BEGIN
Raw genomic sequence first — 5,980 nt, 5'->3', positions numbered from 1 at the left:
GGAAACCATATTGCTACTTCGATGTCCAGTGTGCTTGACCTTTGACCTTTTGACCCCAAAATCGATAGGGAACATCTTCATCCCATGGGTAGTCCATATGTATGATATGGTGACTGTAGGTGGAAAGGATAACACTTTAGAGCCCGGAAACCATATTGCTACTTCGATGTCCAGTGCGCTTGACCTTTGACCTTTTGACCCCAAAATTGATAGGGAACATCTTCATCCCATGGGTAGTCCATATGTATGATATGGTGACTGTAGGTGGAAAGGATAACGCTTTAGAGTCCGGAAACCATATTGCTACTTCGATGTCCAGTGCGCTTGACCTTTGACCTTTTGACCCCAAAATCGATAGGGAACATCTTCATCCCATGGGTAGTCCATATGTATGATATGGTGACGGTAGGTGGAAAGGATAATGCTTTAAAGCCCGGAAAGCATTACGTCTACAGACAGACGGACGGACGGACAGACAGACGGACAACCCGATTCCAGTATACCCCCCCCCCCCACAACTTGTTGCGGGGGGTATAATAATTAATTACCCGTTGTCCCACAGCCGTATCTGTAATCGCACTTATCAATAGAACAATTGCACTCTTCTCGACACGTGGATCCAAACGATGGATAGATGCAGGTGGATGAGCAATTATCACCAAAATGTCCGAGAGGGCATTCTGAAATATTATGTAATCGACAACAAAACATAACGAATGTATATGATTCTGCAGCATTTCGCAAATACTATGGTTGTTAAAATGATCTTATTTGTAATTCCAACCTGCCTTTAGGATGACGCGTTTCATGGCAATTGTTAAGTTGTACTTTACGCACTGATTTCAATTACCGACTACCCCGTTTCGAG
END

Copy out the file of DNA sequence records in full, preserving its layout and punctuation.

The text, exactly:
Raw genomic sequence first — 5,980 nt, 5'->3', positions numbered from 1 at the left:
GGAAACCATATTGCTACTTCGATGTCCAGTGTGCTTGACCTTTGACCTTTTGACCCCAAAATCGATAGGGAACATCTTCATCCCATGGGTAGTCCATATGTATGATATGGTGACTGTAGGTGGAAAGGATAACACTTTAGAGCCCGGAAACCATATTGCTACTTCGATGTCCAGTGCGCTTGACCTTTGACCTTTTGACCCCAAAATTGATAGGGAACATCTTCATCCCATGGGTAGTCCATATGTATGATATGGTGACTGTAGGTGGAAAGGATAACGCTTTAGAGTCCGGAAACCATATTGCTACTTCGATGTCCAGTGCGCTTGACCTTTGACCTTTTGACCCCAAAATCGATAGGGAACATCTTCATCCCATGGGTAGTCCATATGTATGATATGGTGACGGTAGGTGGAAAGGATAATGCTTTAAAGCCCGGAAAGCATTACGTCTACAGACAGACGGACGGACGGACAGACAGACGGACAACCCGATTCCAGTATACCCCCCCCCCCCACAACTTGTTGCGGGGGGTATAATAATTAATTACCCGTTGTCCCACAGCCGTATCTGTAATCGCACTTATCAATAGAACAATTGCACTCTTCTCGACACGTGGATCCAAACGATGGATAGATGCAGGTGGATGAGCAATTATCACCAAAATGTCCGAGAGGGCATTCTGAAATATTATGTAATCGACAACAAAACATAACGAATGTATATGATTCTGCAGCATTTCGCAAATACTATGGTTGTTAAAATGATCTTATTTGTAATTCCAACCTGCCTTTAGGATGACGCGTTTCATGGCAATTGTTAAGTTGTACTTTACGCACTGATTTCAATTACCGACTACCCCGTTTCGAG